Azariah Acres thrives with traditional practices

Suzanne Peterson farms because she loves it. “Whether the money follows or not, it’s enough,” she said. She and Pablo the donkey are shown with cows and sheep at her farm east of Ramey.
Suzanne Peterson farms because she loves it. “Whether the money follows or not, it’s enough,” she said. She and Pablo the donkey are shown with cows and sheep at her farm east of Ramey.

‘Old World’ animal and vegetable products produced locally


by Jennie Zeitler, Staff Writer


In 11 years on her farm east of Ramey, Suzanne Peterson has experienced above-average rainfall every year. An added challenge this year was the cold.

“The soil was much colder this year,” she said. “The pasture is so far behind, and I can’t put the piglets where they belong. I had to plant forage turnips for the animals instead of corn.”

Peterson grew up near Anoka, and other than spending a year in Greece as a young woman, she has lived the rest of her life in Minnesota.

She is fluent in Greek and speaks Spanish and German. She makes sure to read a book or two in Greek every year.

“I have to do something with my mind during the winter,” she said. “Knowing about other cultures helps you understand other people and other societies. If I hadn’t become an engineer, I might have been a linguist.”

Peterson is a licensed professional chemical engineer. After farming for some years, she went back to professional life for about 18 months, driving to Hutchinson every day, but found that the money could not compensate for farm life.

“I farm because that’s where I’m alive, surrounded by life,” she said. “It’s my connection with life.”

Peterson raises a variety of animals, including Tibetan yak, Icelandic and Shetland lambs, cattle, goats, free-range chickens, guinea hens, European rabbits and pasture-raised ducks and geese.

Azariah Acres also supports a small number of community-supported agriculture (CSA) shares. In addition to produce, she offers medicinal and culinary herbs and wool products.

The farm operates organically, with non-genetically modified plants and without pesticides. The animals are pasture-grazed with hay and minimal grain during the winters.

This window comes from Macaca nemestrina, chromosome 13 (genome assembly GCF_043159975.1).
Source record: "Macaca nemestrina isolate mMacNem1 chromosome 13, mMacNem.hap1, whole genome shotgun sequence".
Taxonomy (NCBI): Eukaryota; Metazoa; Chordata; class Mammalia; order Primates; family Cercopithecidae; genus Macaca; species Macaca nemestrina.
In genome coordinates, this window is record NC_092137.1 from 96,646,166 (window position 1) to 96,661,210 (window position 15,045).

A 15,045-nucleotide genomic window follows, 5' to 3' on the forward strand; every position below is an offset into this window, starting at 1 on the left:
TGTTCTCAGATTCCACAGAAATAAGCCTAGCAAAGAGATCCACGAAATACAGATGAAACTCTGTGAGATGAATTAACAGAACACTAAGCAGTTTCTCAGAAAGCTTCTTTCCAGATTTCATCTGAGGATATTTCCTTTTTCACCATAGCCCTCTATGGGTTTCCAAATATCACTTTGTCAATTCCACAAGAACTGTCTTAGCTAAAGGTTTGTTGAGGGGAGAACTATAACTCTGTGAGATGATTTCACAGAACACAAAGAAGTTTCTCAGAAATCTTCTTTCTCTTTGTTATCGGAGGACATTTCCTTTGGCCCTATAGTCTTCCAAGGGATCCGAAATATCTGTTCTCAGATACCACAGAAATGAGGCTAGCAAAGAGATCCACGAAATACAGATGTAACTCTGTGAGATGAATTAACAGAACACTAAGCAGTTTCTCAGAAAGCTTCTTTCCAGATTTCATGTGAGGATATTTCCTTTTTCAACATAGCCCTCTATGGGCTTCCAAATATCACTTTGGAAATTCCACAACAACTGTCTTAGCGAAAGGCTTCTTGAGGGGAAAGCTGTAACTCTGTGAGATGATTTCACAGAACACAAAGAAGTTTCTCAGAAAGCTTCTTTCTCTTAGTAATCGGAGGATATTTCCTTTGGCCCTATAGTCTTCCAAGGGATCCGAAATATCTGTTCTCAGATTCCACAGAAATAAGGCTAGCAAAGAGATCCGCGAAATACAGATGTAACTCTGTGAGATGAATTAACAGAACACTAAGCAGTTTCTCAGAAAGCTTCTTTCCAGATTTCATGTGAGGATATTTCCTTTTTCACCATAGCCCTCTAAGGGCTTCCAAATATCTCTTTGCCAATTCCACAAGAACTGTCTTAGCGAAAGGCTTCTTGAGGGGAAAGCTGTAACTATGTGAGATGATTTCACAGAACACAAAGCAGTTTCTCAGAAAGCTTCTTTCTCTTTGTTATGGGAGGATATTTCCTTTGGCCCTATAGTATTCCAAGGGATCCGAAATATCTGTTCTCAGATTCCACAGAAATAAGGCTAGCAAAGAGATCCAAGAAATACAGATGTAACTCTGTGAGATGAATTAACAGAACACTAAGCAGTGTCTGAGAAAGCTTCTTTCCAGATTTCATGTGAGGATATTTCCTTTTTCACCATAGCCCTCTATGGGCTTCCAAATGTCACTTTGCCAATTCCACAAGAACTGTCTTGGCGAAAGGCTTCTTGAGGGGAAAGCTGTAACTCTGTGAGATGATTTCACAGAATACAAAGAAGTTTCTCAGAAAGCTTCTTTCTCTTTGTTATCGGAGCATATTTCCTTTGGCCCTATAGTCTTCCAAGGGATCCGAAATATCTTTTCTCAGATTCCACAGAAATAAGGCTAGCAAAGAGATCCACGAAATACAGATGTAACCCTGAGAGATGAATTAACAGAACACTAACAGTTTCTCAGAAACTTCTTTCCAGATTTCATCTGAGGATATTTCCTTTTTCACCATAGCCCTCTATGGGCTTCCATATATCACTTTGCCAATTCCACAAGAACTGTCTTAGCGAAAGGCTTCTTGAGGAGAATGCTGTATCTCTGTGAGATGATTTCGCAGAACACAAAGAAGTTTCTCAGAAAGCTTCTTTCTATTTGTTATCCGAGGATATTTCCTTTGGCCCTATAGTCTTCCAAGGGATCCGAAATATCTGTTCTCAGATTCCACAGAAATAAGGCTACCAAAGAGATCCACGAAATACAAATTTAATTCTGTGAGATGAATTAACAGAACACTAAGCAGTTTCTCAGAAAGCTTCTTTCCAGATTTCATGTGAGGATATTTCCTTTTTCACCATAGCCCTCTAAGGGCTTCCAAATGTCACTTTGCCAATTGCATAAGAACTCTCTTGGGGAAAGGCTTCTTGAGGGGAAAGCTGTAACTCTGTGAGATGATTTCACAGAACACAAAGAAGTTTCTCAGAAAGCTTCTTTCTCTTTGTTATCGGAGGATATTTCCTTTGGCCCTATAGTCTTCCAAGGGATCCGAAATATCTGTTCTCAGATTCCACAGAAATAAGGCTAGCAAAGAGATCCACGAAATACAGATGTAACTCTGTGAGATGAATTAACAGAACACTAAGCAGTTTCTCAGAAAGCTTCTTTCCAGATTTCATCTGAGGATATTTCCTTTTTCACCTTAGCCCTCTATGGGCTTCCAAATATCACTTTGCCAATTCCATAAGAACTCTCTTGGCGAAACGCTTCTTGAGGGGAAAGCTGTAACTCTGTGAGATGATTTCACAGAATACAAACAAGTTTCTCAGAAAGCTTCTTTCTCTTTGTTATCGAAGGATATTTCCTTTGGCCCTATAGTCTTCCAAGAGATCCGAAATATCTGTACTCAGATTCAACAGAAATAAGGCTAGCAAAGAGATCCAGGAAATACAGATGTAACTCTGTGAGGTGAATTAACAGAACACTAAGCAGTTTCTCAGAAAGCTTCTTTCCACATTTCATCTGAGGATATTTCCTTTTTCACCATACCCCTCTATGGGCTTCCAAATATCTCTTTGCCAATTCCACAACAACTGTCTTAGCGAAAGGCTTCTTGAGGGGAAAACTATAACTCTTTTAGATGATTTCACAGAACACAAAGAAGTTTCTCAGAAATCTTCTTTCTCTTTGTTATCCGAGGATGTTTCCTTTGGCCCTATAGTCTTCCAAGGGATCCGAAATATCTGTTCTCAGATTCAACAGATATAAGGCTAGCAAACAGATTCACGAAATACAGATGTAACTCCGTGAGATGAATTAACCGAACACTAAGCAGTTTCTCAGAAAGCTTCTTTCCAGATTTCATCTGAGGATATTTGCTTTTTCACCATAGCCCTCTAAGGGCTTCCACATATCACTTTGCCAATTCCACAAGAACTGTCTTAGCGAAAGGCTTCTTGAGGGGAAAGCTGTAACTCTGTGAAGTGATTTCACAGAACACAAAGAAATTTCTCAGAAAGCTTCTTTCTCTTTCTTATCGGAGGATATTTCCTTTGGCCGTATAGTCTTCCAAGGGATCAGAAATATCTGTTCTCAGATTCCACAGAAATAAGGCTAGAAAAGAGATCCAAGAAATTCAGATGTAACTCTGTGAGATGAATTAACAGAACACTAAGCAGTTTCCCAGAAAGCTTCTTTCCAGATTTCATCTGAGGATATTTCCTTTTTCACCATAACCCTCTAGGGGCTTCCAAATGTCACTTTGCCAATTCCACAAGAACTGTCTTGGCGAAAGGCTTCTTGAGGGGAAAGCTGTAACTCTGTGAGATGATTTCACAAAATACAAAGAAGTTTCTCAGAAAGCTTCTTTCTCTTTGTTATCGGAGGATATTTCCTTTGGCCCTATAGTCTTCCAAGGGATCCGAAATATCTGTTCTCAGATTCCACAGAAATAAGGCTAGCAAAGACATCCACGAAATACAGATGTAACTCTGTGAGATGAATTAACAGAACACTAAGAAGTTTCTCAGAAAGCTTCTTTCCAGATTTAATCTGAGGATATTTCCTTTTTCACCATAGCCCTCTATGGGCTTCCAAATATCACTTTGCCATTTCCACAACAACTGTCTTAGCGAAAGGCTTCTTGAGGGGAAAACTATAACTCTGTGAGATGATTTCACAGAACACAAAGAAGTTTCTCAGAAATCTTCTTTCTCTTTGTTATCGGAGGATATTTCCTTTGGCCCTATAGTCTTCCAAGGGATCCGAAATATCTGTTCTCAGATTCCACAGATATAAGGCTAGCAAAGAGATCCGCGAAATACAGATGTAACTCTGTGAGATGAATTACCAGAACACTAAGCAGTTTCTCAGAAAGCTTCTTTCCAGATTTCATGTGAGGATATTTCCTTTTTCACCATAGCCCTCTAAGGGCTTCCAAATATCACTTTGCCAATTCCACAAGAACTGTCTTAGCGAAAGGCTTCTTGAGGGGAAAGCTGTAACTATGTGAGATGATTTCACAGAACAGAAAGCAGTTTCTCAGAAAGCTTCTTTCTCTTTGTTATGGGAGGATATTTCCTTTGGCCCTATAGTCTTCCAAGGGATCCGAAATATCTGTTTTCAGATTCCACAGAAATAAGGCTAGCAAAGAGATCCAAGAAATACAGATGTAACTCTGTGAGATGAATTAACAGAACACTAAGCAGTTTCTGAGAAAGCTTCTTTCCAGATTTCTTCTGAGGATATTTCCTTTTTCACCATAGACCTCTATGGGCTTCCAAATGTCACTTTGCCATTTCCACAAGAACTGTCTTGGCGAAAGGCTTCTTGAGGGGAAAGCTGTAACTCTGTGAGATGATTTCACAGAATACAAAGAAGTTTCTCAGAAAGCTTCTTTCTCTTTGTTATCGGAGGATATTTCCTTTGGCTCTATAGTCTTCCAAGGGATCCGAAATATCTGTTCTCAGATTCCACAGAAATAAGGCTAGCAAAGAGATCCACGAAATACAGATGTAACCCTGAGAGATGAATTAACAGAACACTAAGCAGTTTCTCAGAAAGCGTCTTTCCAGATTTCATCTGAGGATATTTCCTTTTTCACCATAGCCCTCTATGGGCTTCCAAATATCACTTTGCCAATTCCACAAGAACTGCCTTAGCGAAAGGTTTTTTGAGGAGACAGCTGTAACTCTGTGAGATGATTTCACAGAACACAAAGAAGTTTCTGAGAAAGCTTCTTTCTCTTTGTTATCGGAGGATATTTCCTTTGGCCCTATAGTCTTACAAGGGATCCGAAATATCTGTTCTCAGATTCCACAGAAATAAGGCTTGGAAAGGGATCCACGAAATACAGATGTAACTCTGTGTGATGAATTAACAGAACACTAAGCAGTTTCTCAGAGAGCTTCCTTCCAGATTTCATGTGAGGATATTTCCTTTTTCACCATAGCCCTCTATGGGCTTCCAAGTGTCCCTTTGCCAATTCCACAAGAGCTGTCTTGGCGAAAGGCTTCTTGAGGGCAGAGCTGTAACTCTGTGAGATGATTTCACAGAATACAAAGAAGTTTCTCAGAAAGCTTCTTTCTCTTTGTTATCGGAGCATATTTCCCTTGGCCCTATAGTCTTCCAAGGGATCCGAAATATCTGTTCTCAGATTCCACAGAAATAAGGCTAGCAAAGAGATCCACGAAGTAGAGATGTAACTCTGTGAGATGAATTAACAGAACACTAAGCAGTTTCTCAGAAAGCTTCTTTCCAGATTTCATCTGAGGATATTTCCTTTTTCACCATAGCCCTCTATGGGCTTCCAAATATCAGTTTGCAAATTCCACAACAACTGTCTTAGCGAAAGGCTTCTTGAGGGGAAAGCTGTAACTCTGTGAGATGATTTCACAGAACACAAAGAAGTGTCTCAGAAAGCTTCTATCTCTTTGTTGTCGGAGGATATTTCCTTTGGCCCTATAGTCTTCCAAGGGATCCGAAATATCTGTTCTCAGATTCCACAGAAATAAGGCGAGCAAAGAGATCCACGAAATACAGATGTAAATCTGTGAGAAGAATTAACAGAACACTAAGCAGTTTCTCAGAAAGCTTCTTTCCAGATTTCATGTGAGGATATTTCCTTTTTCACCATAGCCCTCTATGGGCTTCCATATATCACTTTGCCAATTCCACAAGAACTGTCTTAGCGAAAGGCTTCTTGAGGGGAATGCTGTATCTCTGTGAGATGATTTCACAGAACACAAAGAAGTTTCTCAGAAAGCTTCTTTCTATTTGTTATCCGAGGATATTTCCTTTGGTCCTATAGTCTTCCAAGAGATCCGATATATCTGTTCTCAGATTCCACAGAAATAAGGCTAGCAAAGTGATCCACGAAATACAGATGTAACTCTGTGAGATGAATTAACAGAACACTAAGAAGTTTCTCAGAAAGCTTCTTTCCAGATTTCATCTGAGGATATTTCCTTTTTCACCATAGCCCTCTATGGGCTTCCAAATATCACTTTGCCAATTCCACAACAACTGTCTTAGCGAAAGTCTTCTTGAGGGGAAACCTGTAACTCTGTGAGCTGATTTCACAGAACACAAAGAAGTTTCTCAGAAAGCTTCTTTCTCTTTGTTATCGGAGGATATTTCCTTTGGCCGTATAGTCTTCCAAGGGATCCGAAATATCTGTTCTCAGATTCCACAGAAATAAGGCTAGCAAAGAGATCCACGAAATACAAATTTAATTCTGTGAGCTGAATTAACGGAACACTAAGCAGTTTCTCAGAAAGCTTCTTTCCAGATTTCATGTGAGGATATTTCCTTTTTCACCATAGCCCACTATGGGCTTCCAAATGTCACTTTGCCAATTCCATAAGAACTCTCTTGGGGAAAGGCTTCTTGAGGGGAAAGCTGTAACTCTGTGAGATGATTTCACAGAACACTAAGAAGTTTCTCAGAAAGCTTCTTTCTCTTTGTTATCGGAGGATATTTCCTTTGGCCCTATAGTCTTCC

“The CSA fits with the other things I do,” Peterson said. “I hire people from time to time and my dad helps with the field work sometimes, but the share owners hired me to do it. It has to be right — and I can’t sell something if I don’t eat it.”

Peterson enjoys raising yak, a breed known for their gentleness.

“They have been domesticated for 4,000 years,” she said. “That’s why I have yak and not buffalo. And they don’t have gamey-tasting meat.”

She also cites the slightly higher protein and higher iron content of yak meat, compared to buffalo and cattle.

Yak have proven easier to handle. When Peterson mistakenly left a gate open and the yak got out, she sternly told them to get back in their pen “and they did,” she said.

Four yak can be housed in the space needed for one cow.

“It’s much more efficient,” Peterson said. “But you have to be patient. Instead of butchering yak at 16 months like cattle, they are butchered at age three or four.”

Any aggressive animals at Azariah Acres are butchered.

“I don’t want that characteristic in my animals,” said Peterson. “I also get rid of any moms who don’t take care of their babies.”

Those are business decisions. With so much to do, Peterson doesn’t have the time to take care of numerous babies. She had more than 100 sheep, but now has 32 ewes, 31 babies and Grunewald, the flock’s ram.

Muscovy ducks are raised because their meat is not as fatty as other ducks’. Rather than quacking, they hiss.

Peterson’s chickens take care of themselves.

“My birds make a living for themselves in the summer because I don’t feed them,” she said. “The flock is starting to get bigger, but it will never be huge.”

Although Peterson raises rabbits, she now does it only on a custom pre-paid basis.

This is the first year that Peterson is raising her own grain for the animals — field peas, oats, corn and forage turnips.

“The price of grain is outrageous,” she said. “I want to know everything my animals consume.”

Help is often available from Peterson’s children David, 17, and Rebecca, 15.

“They both help on the farm in different ways,” Peterson said. “David just graduated. He’s as strong as an ox and helps with the electric fence and baling. Rebecca likes doing teas, and I just put in a strawberry patch for her.”

“People who are doing something they love understand why I farm,” she said. “Whether the money follows or not, it’s enough.”

Peterson knows all about life in the fast lane and is very certain that she is where she wants to be.

“I know the importance of an appropriate business model, so I understand farming’s value to my customers,” she said.

A recent customer didn’t bat an eye when told the price of a quarter of beef. Peterson later received an email saying how much the meat was appreciated.

“I live to my beliefs, and the customers appreciate that,” she said. “It’s nice being able to farm the way I do.”

Peterson also has a booth at the Central Minnesota Farmers Market in Sauk Rapids every Saturday from 8 a.m. to 1 p.m. It is located at 1480 Tenth Avenue N.E.